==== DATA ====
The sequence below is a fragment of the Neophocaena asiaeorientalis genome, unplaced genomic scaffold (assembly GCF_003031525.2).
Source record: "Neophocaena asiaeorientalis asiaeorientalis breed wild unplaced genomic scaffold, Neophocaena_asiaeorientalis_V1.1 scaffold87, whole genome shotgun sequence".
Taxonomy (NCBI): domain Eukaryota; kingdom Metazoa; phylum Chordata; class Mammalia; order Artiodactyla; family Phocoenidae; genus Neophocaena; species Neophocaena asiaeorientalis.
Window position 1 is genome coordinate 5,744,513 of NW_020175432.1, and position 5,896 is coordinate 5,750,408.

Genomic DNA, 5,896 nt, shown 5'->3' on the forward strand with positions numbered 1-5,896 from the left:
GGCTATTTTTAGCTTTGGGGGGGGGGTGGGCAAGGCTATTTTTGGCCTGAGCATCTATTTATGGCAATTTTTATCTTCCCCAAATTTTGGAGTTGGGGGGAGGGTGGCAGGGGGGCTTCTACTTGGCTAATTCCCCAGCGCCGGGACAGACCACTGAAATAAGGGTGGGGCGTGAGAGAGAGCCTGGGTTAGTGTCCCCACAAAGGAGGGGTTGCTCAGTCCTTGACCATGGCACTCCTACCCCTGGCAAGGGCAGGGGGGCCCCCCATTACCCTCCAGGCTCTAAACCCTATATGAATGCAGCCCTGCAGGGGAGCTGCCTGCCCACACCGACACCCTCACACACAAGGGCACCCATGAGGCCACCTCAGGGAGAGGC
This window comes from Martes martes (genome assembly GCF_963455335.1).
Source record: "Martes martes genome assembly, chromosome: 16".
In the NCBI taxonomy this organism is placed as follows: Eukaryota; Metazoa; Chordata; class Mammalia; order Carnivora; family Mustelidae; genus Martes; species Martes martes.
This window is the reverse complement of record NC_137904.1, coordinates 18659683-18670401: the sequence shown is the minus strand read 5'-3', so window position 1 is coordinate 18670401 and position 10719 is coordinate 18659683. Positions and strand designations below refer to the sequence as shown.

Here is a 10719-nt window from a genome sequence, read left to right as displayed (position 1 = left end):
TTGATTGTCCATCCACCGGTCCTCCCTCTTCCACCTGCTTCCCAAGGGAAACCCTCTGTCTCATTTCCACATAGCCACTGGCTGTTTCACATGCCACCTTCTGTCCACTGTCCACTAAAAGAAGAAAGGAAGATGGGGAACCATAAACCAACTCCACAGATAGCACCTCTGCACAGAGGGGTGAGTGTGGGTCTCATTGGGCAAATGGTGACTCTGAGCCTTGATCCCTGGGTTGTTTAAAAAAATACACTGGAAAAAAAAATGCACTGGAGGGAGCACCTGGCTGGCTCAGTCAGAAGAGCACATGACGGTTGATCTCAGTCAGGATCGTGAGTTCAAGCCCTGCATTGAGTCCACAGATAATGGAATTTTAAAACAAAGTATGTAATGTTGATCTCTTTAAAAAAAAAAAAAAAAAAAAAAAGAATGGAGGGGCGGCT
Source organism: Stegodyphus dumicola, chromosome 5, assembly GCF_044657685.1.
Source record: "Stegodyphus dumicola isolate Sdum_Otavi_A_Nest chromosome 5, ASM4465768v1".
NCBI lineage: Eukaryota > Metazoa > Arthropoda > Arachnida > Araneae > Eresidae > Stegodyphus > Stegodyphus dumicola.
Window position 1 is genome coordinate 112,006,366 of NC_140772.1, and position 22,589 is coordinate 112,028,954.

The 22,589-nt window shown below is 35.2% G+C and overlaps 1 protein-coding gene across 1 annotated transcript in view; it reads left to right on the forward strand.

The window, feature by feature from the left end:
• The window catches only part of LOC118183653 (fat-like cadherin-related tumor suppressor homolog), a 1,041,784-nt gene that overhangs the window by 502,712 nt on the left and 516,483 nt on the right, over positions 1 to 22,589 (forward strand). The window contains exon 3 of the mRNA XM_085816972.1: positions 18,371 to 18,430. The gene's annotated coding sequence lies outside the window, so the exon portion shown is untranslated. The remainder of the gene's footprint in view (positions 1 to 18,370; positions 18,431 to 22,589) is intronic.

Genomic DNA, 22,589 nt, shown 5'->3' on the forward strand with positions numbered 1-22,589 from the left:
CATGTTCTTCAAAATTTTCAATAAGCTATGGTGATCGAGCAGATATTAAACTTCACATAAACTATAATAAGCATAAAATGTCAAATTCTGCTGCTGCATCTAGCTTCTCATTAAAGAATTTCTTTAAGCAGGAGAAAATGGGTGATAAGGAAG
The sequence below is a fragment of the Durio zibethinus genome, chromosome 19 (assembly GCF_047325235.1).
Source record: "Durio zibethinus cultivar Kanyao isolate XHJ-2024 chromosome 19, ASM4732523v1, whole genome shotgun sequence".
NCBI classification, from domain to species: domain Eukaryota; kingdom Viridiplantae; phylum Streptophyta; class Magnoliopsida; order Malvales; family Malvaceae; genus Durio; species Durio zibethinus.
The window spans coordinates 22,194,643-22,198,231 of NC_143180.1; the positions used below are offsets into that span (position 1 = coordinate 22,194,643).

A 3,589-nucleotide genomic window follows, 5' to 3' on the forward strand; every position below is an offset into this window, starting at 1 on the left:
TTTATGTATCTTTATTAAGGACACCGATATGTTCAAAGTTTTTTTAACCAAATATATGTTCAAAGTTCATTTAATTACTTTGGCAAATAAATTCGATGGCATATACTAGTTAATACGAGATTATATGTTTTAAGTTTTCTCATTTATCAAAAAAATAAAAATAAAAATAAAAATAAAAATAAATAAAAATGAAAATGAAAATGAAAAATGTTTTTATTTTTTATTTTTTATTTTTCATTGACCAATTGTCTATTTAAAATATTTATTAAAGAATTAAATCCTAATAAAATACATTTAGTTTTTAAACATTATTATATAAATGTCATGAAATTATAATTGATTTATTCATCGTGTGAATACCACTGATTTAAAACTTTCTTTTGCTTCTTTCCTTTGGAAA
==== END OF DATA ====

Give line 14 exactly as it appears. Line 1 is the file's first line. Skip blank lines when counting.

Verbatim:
Source record: "Stegodyphus dumicola isolate Sdum_Otavi_A_Nest chromosome 5, ASM4465768v1".